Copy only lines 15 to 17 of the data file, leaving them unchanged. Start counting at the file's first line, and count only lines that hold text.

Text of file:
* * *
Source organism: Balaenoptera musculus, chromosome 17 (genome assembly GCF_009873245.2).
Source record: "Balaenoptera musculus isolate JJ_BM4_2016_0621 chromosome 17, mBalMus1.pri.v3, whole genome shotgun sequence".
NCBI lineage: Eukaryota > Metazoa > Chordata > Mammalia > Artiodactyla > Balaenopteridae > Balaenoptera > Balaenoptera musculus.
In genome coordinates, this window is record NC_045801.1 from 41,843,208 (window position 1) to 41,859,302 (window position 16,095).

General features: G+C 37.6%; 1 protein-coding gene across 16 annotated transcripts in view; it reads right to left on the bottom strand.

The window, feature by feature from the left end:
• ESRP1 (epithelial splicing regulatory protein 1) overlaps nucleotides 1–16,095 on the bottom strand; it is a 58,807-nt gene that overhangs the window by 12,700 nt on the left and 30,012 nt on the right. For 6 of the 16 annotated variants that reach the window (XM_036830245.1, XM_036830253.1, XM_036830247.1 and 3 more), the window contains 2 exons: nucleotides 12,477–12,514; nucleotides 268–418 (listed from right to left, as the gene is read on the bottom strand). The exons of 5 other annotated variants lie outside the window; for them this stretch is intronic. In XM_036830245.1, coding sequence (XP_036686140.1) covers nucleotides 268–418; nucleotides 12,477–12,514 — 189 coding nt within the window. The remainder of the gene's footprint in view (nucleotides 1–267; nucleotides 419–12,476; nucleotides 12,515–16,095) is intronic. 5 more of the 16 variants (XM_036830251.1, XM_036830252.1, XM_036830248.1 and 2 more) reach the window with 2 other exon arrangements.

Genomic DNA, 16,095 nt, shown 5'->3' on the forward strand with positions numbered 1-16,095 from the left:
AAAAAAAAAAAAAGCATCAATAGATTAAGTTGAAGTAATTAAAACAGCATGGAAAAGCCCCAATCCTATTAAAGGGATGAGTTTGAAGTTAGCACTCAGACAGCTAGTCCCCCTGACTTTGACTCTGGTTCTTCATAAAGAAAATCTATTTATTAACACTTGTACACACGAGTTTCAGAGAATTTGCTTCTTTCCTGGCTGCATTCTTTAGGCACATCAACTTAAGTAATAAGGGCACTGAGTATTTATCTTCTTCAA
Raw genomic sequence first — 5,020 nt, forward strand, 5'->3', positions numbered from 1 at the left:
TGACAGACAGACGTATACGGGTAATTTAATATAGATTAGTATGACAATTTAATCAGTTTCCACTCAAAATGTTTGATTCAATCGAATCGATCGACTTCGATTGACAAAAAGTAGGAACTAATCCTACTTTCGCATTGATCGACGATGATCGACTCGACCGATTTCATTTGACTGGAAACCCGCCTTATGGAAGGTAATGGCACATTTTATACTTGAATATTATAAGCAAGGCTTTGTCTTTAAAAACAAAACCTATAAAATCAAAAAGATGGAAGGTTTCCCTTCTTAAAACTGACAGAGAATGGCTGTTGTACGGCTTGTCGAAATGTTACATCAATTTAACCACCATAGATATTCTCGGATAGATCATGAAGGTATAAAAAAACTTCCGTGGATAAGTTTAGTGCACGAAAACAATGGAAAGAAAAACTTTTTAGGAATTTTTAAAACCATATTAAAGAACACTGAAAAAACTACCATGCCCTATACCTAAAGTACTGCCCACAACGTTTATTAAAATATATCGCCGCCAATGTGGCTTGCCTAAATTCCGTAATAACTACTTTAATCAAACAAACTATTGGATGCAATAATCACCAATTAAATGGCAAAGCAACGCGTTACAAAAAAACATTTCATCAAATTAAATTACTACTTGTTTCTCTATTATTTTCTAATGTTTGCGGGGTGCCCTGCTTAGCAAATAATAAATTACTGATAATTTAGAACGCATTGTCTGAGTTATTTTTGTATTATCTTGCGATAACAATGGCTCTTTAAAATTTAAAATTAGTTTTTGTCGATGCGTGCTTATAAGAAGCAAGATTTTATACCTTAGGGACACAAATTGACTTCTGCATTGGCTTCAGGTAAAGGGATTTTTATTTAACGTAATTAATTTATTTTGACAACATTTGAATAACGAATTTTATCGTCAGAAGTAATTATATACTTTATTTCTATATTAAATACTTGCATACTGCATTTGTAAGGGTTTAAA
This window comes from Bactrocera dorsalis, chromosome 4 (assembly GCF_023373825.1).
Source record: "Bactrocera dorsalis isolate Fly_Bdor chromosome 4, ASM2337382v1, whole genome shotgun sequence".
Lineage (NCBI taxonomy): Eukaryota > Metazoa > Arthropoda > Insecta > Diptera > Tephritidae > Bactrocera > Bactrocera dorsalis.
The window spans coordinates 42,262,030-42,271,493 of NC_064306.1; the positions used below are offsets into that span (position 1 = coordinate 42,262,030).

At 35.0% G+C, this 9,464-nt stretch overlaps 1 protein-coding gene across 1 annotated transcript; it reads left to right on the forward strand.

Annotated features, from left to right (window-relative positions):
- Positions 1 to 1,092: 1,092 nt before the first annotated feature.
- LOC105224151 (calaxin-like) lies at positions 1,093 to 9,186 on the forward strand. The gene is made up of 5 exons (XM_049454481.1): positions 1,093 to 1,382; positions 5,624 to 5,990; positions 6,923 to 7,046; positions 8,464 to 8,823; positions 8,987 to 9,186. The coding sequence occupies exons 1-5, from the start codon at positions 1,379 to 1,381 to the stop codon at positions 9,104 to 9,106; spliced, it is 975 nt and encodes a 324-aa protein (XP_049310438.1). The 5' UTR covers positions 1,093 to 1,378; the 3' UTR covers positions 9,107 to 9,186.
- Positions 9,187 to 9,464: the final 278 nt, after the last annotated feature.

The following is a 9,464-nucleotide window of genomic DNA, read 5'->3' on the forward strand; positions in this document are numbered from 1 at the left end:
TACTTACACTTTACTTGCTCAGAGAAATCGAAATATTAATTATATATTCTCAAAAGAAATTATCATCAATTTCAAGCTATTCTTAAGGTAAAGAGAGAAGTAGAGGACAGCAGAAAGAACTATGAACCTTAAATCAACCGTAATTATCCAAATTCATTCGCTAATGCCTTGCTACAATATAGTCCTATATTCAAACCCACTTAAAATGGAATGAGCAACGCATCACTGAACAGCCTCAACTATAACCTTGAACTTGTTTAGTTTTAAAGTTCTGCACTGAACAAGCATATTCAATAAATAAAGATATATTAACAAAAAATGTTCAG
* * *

The window spans coordinates 42,262,030-42,271,493 of NC_064306.1; the positions used below are offsets into that span (position 1 = coordinate 42,262,030).

At 35.0% G+C, this 9,464-nt stretch overlaps 1 protein-coding gene across 1 annotated transcript; it reads left to right on the forward strand.

Annotated features, from left to right (window-relative positions):